How to Connect from Cloud Functions to the Private IP Address of Cloud SQL in Google Cloud

Posted in: Cloud, DevOps, Google Cloud Platform, Site Reliability Engineering, Technical Track

Cloud functions allow you to run single-purpose functions without having to manage instances in Google Cloud. Cloud SQL is Google Cloud’s managed SQL service. For better security, it’s best practice to disable public IP in Cloud SQL. In terraform, the code to create Cloud SQL instance looks as follows:

resource "google_sql_database_instance" "pythian_test_instance" {
  provider = "google-beta"
  name   = "pythian-test-instance"
  region = "europe-west1"
  database_version = "MYSQL_5_7"
  settings {
    tier            = "db-g1-small"
    disk_size       = "10"
    disk_autoresize = "true"
    ip_configuration {
      # Set false to disable the external IP address on the instance.
      ipv4_enabled    = "false"
      private_network = "${module.vpc_network.network_self_link}"
      require_ssl     = "false"
    }
  }
}

As stated in the Google Cloud documentation, connecting directly to Cloud SQL from cloud functions requires a public IP address in Cloud SQL. To connect to a private IP address, you need Serverless VPC.

“The instructions in this post require your Cloud SQL instance to have a public IP address. If you want to use a private IP address, see “Configuring Serverless VPC Access” and connect directly using the private IP address.”

What is Serverless VPC?

Serverless VPC allows the App Engine standard environment and Cloud Functions to connect directly to the VPC network. This means that it allows both of the services to connect to Cloud SQL with a private IP address.

For enabling Serverless VPC in a VPC, you must create a Serverless VPC connector. The connector is attached to the VPC network and region.

In terraform, the VPC connector code looks as follows:

resource "google_vpc_access_connector" "serverless_vpc_connector" {
  provider     = "google-beta"
  name          = "new-vpc-connector"
  region        = "europe-west1"
  ip_cidr_range = "172.29.167.16/28"
  network       = "${module.vpc_network.network_name}"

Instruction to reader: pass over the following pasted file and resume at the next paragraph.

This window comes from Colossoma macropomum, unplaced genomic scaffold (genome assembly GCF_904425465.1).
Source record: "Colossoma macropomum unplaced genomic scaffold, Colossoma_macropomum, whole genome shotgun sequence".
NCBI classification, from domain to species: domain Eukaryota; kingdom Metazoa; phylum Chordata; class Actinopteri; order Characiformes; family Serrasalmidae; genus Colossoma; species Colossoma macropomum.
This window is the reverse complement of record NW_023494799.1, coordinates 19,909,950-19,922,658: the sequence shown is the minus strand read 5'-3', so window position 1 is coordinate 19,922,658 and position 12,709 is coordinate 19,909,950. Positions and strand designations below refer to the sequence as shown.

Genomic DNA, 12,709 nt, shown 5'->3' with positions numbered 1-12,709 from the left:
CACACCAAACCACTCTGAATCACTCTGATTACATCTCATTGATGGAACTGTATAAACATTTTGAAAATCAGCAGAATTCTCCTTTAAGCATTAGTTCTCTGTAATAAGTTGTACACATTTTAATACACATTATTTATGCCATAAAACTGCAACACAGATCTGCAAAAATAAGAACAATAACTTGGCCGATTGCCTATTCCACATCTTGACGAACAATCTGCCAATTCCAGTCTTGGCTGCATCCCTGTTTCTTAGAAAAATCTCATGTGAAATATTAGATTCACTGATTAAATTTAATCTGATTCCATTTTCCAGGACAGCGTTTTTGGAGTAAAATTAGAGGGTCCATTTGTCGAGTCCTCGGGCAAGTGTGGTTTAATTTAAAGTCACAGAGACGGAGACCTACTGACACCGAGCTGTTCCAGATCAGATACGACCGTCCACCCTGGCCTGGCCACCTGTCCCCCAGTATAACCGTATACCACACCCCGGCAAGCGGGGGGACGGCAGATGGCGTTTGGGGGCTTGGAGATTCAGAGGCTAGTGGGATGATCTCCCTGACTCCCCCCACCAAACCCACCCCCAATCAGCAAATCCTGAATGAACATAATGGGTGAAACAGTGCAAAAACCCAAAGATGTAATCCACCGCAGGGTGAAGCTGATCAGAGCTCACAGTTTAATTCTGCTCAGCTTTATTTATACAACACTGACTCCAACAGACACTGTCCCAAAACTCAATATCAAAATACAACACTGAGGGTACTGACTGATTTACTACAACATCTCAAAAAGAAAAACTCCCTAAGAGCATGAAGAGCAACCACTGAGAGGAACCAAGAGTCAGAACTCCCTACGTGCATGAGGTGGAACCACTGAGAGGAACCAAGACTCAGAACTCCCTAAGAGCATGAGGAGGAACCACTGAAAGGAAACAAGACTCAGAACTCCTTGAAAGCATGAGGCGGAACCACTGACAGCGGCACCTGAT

project       = "${data.google_project.project.id}"
}

The name should not be more than 25 characters. The ip_cidr_range should be in the /28 range and unused in the VPC.

This creates a connector with the following naming convention:

  • “projects/project-name/locations/europe-west1/connectors/new-vpc-connector”

Make sure that there are no firewall rules that block the connection from the /28 range to the Cloud SQL range.

Testing

To test this, create the following files with proper credentials and ip address. This cloud function code connects to MySQL database and lists all tables.

$ cat main.py
import pymysql
from sqlalchemy import create_engine

def sql_connect(request):
  engine = create_engine('mysql+pymysql://Username:Password@10.20.1.3/mysql',echo=True)
  tab = engine.execute('show tables;')
  return str([t[0] for t in tab])

$ cat requirements.txt
pymysql
sqlalchemy

The following command creates a cloud function called “sql_connect,” which is triggered by http. The cloud functions service account must have the correct permissions to access Cloud SQL (“Cloud SQL Client” is the preferred role).

# gcloud beta functions deploy sql_connect --runtime python37 --project --region --vpc-connector --trigger-http --service-account ServiceAccountName

When you deploy the function, you can test it in Web UI, or as shown below:

$ gcloud functions call sql_connect --project --region
executionId: sph56jcgvasf
result: "['columns_priv', 'db', 'engine_cost', 'event', 'func', 'general_log', 'gtid_executed',\
\ 'heartbeat', 'help_category', 'help_keyword', 'help_relation', 'help_topic', 'innodb_index_stats',\
\ 'innodb_table_stats', 'ndb_binlog_index', 'plugin', 'proc', 'procs_priv', 'proxies_priv',\
\ 'server_cost', 'servers', 'slave_master_info', 'slave_relay_log_info', 'slave_worker_info',\
\ 'slow_log', 'system_user', 'tables_priv', 'time_zone', 'time_zone_leap_second',\
\ 'time_zone_name', 'time_zone_transition', 'time_zone_transition_type', 'user']"

So, Serverless VPC Access solves a major security concern. Serverless VPC Access also supports connections to VPC networks connected through Cloud VPN and VPC Network Peering. This allows a secure way to connect to your on-premise environment from a GCP serverless environment.

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About the Author

Devops Engineer
Minto Joseph is an expert in opensource technologies with a deep understanding of Linux. This allows him to troubleshoot issues from kernel to the application layer. He also has extensive experience in debugging Linux performance issues. Minto uses his skills to architect, implement and debug enterprise environments.

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